Forums

High resolution PWM for fake DACs

Started by Phil Hobbs August 29, 2013
Hi, all,

I've been working on an automatically-tweaked noise canceller design 
with my trusty code and layout Sherpas-in-training (my son and my 
younger daughter).

I need about 10 slow but high resolution DAC outputs for the tweaks, and 
I was thinking about using PWMs run from the LPC1769 processor for at 
least some of them.

I can close the loop on them with an on-board delta-sigma ADC (AD7708 or 
maybe AD7718) for an occasional sanity check.

I'd need some level shifting and stuff to make the required voltage 
ranges in any case, so the complexity isn't that different from using an 
actual DAC, and it would be a lot cheaper.

They're going into low level signal circuitry, is the only real issue, 
so things like the noise on the logic supply will need dealing with, 
e.g. by running it through a 74HCT04 powered from a clean 5V rail.

Suggestions?  Pitfalls to beware of?

Cheers

Phil Hobbs


-- 
Dr Philip C D Hobbs
Principal Consultant
ElectroOptical Innovations LLC
Optics, Electro-optics, Photonics, Analog Electronics

160 North State Road #203
Briarcliff Manor NY 10510 USA
+1 845 480 2058

hobbs at electrooptical dot net
http://electrooptical.net

Phil Hobbs schrieb:

> I need about 10 slow but high resolution DAC outputs for the tweaks, and > I was thinking about using PWMs run from the LPC1769 processor for at > least some of them.
Hello, the problem of high resolution PWM is the necessary long period time and the low pass filter for very low frequency. I saw a different aproach in a Fluke calibrator, they used two PWMs together, one for the first 4 decades and one for the last decade. But this requires two resistors with very precise values. Bye
On Fri, 30 Aug 2013 12:37:15 +0200, the renowned Uwe Hercksen
<hercksen@mew.uni-erlangen.de> wrote:

> > >Phil Hobbs schrieb: > >> I need about 10 slow but high resolution DAC outputs for the tweaks, and >> I was thinking about using PWMs run from the LPC1769 processor for at >> least some of them. > >Hello, > >the problem of high resolution PWM is the necessary long period time and >the low pass filter for very low frequency. > >I saw a different aproach in a Fluke calibrator, they used two PWMs >together, one for the first 4 decades and one for the last decade. But >this requires two resistors with very precise values. > >Bye
Why very precise? If you're only looking for 3.3 bits more, the ratio match can be pretty sloppy. Best regards, Spehro Pefhany -- "it's the network..." "The Journey is the reward" speff@interlog.com Info for manufacturers: http://www.trexon.com Embedded software/hardware/analog Info for designers: http://www.speff.com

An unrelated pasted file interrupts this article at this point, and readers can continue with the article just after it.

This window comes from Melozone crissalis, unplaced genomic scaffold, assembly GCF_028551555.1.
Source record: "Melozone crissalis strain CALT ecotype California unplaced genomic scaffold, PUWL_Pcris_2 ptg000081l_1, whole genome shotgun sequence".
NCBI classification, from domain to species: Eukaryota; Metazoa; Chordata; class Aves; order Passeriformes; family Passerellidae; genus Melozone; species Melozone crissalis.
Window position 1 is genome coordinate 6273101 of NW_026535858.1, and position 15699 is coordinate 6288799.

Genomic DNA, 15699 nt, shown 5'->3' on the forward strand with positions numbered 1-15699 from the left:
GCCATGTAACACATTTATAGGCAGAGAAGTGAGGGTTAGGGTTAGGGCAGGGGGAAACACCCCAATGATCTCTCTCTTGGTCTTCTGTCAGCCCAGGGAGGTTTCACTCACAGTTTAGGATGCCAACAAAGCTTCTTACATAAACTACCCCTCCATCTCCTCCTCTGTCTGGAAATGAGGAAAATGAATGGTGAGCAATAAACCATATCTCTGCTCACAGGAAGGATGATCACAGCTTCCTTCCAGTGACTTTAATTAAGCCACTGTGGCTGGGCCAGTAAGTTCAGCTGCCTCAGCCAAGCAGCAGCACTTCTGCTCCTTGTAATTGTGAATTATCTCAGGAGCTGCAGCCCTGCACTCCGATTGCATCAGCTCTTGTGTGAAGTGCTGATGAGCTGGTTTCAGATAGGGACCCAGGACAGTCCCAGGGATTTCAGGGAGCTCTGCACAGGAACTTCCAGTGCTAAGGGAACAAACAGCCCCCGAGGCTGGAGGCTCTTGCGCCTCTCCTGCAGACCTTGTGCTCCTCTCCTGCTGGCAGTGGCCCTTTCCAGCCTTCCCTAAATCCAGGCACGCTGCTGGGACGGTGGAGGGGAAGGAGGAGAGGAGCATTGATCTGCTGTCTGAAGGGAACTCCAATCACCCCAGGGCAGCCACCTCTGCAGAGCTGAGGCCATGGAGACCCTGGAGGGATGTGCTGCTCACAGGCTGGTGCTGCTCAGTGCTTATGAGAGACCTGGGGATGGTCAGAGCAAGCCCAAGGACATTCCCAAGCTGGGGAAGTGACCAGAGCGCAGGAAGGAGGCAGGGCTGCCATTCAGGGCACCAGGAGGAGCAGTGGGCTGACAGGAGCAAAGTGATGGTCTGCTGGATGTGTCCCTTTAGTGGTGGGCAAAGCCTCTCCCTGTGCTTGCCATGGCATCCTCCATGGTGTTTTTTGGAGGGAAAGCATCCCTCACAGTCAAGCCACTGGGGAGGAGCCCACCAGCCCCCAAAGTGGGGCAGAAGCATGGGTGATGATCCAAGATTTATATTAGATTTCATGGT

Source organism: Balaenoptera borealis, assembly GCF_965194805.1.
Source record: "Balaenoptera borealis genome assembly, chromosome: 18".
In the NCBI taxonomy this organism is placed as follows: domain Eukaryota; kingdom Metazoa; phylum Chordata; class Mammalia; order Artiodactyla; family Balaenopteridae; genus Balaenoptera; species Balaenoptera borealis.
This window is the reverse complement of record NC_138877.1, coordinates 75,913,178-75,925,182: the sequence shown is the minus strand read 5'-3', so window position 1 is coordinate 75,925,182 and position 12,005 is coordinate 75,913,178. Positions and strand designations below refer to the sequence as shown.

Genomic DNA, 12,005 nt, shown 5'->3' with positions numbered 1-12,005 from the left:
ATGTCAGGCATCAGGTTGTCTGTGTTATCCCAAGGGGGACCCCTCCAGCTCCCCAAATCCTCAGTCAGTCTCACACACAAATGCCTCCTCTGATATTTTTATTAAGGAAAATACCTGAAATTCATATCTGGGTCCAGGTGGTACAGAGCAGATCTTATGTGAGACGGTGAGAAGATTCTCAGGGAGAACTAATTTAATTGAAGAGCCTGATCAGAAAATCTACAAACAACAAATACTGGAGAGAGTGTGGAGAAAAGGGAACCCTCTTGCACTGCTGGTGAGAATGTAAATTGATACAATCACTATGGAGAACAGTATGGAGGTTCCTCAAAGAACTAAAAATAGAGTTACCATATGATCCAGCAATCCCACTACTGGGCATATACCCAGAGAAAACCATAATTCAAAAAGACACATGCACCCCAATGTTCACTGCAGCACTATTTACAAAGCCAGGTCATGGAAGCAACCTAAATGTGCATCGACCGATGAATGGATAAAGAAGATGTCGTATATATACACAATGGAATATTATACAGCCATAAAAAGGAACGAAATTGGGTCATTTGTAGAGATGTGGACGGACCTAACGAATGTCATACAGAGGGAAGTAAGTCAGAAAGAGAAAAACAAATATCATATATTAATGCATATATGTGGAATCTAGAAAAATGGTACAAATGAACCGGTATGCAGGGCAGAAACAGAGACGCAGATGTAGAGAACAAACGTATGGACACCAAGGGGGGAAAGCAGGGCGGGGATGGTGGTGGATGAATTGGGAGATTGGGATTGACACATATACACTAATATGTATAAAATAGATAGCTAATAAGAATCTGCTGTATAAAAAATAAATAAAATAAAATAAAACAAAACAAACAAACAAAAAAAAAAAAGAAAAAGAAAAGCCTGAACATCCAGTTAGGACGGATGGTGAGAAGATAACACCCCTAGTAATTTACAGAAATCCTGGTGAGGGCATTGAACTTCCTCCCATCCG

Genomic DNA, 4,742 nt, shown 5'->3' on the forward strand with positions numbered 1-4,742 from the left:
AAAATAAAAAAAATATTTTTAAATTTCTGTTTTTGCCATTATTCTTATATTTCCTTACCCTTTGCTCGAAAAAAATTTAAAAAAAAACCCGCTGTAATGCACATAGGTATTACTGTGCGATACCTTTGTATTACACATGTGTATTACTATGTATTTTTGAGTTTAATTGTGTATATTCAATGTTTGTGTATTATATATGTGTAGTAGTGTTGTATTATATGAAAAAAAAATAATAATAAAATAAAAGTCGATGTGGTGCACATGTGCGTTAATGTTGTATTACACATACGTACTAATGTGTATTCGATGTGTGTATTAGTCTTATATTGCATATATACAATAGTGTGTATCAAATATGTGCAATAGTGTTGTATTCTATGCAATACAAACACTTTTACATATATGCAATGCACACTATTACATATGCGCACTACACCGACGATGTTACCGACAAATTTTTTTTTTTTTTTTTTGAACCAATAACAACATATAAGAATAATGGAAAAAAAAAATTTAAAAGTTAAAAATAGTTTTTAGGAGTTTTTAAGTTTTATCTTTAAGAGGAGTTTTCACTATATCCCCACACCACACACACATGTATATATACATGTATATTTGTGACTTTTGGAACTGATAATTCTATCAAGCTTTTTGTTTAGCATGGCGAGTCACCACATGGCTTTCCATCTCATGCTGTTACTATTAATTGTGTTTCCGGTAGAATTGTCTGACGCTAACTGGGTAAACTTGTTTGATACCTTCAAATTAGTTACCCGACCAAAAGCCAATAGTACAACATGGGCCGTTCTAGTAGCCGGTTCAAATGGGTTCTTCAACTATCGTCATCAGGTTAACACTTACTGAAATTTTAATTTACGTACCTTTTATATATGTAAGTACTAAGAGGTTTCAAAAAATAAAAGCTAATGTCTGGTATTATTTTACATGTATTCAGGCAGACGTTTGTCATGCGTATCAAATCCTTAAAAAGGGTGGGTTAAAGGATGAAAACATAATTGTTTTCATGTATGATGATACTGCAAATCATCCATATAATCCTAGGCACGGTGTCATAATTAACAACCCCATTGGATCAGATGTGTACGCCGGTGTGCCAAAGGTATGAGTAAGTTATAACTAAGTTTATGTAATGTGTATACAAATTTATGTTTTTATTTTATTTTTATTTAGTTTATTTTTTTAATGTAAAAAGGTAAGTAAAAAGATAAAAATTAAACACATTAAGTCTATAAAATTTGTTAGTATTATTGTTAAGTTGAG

Spehro Pefhany schrieb:

> Why very precise? If you're only looking for 3.3 bits more, the ratio > match can be pretty sloppy.
Hello, you should not compare to the least significant digit of the 4 decades, you should compare to the most significant digit. The ratio is 9999/1 not 10/1. Bye
On Fri, 30 Aug 2013 13:55:18 +0200, the renowned Uwe Hercksen
<hercksen@mew.uni-erlangen.de> wrote:

> > >Spehro Pefhany schrieb: > >> Why very precise? If you're only looking for 3.3 bits more, the ratio >> match can be pretty sloppy. > >Hello, > >you should not compare to the least significant digit of the 4 decades, >you should compare to the most significant digit. The ratio is 9999/1 >not 10/1. > >Bye
You're talking about a voltage divider with a ratio of, say 1000:1 Say 1M and 1K, with each end effectively connected to a voltage between 0V and Vref (depending on the duty cycle of each). (ignoring the switch resistances!) So if the 1M is actually 1.05M or 0.95M, what will the effect on the ouput voltage be? Best case is when both PWMs switch at the same time- the values of the resistors don't matter at all. Worst case is when the two voltage are opposing each other, say 0V on the 1K and +Vref on the 1M. The voltage on the output node will be Vref * 1K/(1M + 1K) = 0.000999 * Vref (just under 1 LSB in the other PWM). If the 1M is actually 1.05M, the voltage will be 1K/(1.05M + 1K)* Vref = 0.0009515 * Vref The error is ~-0.005%, or less than 0.5 LSB of the composite converter (one LSB is 1 part in 10,000 of the full scale voltage). Assuming one uses good resistors, the bigger error will probably come from the switch resistance associated with the lower value resistor. Best regards, Spehro Pefhany -- "it's the network..." "The Journey is the reward" speff@interlog.com Info for manufacturers: http://www.trexon.com Embedded software/hardware/analog Info for designers: http://www.speff.com